Sam Richards – A Radical Experiment in Empathy

This is a powerful presentation about stepping into someone else’s shoes. The moment you do that, all of a sudden many things that seemed weird before start to make sense. Conflicts seem to be unavoidable yet each side has its own views justified. Beneath the civilized humanity surface lies the same old barbaric force, driving us to obtain a better life at the cost of many others that we conveniently overlook. In the name of goodness, evil practices are allowed.

Richards is not giving a solution to any of these, but rather he invites us to step into the shoes of others to see their little worlds. Then perhaps, something might click in the end.

TEDxPSU – Sam Richards – A Radical Experiment in Empathy

Caroline Casey: Looking past limits

Caroline Casey is a very inspirational woman. I usually don’t spend time watching talks of this kind, but this time she somehow touched and moved me with her words. This video makes me think a little bit about what I am doing and if there is more.

Caroline Casey has dedicated the past decade of her life to changing how global society views people with disabilities. In 2000, she rode 1,000 kilometers across India on an elephant to raise funds for Sight Savers. Then, as founding CEO of Kanchi in Dublin, she developed a set of best practices (based on ISO 9000 quality standards) for businesses, to help them see “disabled” workers as an asset as opposed to a liability. Hundreds of companies have adopted the standards, changing their policies and attitudes.

David Brooks: The social animal

I am really captured by this quote: “Emotions are the foundations of reason, because they tell us what to value.” – David Brooks

Simply put, your gut feeling drives your reasoning. When we are trying to have an open mind to reason, it’s actually very difficult until we can change our feeling/perspective toward the subject. That means in an open minded discussion, conveying the underlying feeling is the primary goal.

Brooks also talks about many other things. Don’t miss out on this video!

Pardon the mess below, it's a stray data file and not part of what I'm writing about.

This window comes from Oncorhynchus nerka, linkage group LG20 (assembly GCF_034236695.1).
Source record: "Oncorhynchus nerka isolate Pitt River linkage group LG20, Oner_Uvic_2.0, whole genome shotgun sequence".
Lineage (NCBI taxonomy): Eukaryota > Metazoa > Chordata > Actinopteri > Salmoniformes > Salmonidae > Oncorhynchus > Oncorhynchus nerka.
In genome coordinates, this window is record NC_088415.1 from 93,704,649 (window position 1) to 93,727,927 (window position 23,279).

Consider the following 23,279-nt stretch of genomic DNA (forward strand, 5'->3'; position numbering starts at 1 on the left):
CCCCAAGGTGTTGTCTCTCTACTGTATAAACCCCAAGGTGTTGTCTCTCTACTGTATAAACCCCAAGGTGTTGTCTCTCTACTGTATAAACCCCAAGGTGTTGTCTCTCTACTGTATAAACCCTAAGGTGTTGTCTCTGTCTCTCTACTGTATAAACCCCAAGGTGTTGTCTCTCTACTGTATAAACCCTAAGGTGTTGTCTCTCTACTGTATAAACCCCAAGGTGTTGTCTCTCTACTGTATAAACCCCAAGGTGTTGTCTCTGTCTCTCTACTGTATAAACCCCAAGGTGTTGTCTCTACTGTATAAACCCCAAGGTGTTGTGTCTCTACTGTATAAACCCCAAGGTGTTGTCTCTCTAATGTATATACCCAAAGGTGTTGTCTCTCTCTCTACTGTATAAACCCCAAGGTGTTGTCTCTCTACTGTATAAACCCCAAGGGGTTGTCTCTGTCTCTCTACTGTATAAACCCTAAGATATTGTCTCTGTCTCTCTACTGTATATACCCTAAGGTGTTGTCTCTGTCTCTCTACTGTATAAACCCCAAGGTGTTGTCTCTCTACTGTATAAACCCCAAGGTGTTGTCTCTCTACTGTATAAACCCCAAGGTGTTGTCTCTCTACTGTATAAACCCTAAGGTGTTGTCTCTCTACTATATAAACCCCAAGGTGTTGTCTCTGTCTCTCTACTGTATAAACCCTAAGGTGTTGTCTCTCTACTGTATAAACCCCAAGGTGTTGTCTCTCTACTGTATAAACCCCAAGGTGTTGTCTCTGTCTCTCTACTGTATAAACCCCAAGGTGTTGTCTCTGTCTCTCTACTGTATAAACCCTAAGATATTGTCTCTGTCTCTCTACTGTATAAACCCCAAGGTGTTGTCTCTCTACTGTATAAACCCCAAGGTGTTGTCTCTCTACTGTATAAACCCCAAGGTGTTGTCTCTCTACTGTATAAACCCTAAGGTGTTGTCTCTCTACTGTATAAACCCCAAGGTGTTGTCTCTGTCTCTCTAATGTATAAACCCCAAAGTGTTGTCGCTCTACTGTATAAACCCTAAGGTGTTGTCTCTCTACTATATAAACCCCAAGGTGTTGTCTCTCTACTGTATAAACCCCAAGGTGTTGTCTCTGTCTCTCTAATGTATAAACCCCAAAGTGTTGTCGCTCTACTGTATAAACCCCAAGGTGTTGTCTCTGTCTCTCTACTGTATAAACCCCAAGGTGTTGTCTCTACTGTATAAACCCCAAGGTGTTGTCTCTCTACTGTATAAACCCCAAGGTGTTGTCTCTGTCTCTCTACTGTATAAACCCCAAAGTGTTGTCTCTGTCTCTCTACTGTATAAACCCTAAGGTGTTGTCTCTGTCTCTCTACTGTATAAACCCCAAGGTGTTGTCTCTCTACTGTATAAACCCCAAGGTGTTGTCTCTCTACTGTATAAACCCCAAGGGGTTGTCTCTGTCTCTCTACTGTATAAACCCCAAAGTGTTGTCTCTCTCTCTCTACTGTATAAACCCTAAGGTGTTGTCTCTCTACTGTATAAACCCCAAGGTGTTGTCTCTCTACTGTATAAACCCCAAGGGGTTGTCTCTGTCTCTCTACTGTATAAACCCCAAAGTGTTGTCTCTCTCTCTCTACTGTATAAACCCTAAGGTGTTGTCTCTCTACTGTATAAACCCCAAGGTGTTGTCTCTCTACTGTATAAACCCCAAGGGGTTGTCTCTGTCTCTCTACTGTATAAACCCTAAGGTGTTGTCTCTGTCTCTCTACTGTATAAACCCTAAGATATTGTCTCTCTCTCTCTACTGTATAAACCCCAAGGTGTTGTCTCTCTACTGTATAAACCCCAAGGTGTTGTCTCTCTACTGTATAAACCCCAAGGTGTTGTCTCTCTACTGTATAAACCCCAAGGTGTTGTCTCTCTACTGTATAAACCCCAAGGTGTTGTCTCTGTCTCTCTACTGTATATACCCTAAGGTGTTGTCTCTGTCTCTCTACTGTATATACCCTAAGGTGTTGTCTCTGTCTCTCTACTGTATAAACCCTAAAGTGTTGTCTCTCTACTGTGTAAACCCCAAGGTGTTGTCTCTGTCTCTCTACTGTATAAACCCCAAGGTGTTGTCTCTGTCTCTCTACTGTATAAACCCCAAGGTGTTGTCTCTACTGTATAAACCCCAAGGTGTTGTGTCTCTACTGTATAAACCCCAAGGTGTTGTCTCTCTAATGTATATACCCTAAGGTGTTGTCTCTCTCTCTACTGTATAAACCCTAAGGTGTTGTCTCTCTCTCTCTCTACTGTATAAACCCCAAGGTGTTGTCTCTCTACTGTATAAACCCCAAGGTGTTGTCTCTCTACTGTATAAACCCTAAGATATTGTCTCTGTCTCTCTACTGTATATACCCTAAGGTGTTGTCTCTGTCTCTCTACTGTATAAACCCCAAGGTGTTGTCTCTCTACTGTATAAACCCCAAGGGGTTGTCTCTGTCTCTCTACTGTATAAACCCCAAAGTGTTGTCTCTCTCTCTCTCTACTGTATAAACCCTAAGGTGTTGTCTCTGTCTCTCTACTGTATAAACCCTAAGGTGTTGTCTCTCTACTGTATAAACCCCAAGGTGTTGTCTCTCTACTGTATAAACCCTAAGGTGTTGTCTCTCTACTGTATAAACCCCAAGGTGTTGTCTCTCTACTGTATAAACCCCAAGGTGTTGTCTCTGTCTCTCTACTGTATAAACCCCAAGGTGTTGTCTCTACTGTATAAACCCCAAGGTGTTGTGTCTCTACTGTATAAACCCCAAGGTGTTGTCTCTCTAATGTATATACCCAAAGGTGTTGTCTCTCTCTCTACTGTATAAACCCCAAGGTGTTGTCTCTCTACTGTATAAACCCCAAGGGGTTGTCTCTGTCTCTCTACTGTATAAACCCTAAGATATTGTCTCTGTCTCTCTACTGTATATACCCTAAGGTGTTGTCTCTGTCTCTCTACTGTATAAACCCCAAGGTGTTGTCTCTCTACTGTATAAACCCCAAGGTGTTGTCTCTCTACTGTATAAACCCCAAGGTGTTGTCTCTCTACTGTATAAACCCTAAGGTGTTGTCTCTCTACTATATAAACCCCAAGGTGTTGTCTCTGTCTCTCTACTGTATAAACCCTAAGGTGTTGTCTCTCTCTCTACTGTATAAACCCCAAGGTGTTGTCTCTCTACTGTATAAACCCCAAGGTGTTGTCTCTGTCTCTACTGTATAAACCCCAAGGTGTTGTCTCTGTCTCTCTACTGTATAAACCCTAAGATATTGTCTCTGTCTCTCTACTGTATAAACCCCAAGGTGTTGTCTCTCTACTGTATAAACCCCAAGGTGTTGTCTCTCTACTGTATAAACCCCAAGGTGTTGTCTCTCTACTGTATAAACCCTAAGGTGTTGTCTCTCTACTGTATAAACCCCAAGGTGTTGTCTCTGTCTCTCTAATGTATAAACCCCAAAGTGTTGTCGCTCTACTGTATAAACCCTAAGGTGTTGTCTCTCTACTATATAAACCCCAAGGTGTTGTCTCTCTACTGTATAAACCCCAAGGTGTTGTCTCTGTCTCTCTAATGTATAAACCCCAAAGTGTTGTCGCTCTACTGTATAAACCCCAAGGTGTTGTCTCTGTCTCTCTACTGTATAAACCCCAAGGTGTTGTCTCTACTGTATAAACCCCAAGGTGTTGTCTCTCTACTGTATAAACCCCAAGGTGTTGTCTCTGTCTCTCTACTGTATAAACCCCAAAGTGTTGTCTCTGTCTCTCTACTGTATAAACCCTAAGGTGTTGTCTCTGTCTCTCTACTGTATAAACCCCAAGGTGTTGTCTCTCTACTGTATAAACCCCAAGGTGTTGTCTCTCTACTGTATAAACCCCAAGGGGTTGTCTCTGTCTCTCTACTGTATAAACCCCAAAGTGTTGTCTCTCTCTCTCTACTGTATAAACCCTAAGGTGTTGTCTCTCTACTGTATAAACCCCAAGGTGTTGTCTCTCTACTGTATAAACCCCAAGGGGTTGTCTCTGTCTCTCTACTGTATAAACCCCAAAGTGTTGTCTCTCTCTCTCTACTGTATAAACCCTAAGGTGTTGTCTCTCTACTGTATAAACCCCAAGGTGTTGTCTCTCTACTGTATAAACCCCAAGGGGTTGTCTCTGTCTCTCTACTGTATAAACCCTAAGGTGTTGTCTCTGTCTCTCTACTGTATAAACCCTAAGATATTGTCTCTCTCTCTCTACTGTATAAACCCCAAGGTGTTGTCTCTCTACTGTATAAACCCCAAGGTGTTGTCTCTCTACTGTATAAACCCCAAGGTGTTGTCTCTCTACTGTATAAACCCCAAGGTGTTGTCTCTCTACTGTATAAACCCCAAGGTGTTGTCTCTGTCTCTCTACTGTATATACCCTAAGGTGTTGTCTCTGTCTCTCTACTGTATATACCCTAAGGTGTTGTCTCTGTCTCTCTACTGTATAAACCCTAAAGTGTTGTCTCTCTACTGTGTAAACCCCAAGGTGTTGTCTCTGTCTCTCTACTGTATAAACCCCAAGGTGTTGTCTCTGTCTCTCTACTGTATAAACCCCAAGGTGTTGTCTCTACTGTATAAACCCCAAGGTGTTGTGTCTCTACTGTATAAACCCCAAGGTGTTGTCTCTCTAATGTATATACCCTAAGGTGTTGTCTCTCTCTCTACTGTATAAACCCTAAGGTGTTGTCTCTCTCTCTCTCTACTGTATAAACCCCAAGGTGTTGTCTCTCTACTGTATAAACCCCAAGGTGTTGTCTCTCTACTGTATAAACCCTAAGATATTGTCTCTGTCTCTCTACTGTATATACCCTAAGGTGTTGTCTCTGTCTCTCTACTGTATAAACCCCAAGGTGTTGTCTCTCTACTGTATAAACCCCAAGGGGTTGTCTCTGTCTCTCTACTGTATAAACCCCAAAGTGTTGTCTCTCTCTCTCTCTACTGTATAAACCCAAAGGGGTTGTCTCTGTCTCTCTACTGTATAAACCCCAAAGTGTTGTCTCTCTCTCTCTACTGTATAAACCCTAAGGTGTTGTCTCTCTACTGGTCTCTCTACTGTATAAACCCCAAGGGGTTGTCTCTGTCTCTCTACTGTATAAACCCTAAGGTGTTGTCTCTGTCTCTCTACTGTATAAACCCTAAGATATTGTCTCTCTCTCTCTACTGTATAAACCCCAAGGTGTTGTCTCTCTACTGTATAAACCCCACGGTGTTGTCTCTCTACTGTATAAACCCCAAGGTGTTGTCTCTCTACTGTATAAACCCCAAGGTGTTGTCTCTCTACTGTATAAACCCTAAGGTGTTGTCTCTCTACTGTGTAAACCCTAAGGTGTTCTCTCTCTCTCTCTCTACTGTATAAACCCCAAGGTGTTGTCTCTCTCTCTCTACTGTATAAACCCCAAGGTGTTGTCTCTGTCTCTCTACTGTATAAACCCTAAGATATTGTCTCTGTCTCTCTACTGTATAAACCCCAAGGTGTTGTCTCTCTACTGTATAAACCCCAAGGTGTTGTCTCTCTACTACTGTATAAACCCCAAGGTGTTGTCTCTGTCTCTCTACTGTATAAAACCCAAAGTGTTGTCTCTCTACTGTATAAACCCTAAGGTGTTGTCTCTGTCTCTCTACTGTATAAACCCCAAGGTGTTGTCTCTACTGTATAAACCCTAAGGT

Tapping into the findings of his latest book, NYTimes columnist David Brooks unpacks new insights into human nature from the cognitive sciences — insights with massive implications for economics and politics as well as our own self-knowledge. In a talk full of humor, he shows how you can’t hope to understand humans as separate individuals making choices based on their conscious awareness.

David Brooks: The social animal

The future of education

Think about wikipedia and video lessons. Now, the power of that is simple: students can study at their own pace at their own time, thus can actually have interactions with the teacher and their peers at school on perhaps more in-depth discussions. Also with the fun testing games and reward system, the students are more motivated to keep trying without embarrassment. All the learning stats and scores already in the system can be analyzed and plotted into meaningful graphs for the teachers or coaches, the teachers can then decide if they need to intervene and how. Take a look and I hope you will get inspired by it. There is definitely a lot we can do to improve the education system globally.

Here is a little info from TED on Salman Khan, the founder of Khan Academy.

Salman Khan is the founder and faculty of the Khan Academy (– a not-for-profit organization with the mission of providing a free world-class education to anyone, anywhere. It now consists of self-paced software and, with over 1 million unique students per month, the most-used educational video repository on the Internet (over 30 million lessons delivered to-date). All 2000+ video tutorials, covering everything from basic addition to advanced calculus, physics, chemistry and biology, have been made by Salman.

Prior to the Khan Academy, Salman was a senior analyst at a hedge fund and had also worked in technology and venture capital. He holds an MBA from Harvard Business School, an M.Eng and B.S. in electrical engineering and computer science from MIT, and a B.S. in mathematics from MIT.

Salman Khan: Let’s use video to reinvent education

Wael Ghonim: Inside the Egyptian revolution

Wael Ghonim is an Internet activist and computer engineer, Google’s Middle East and North Africa Marketing Manager. As “ElShaheeed,” he started up an influential Facebook page that galvanized voices of protest in Egypt. In early 2011, he was detained by the Egyptian government for 11 days — when freed after international pressure, he revealed his identity, and became a leading fugure in the youth revolution that forced Hosni Mubarak from power.

However though, as he said, he is not the hero, but rather everyone of us. Everyone can participate in the Egyptian revolution thanks to the power of the internet. With his facebook page, people all over the world sent in pictures and ideas about the regime, things were exposed, the truth has been told. The people are now in the know, they are in control.

And this, is an amazing use of the internet! 😉

Wael Ghonim: Inside the Egyptian revolution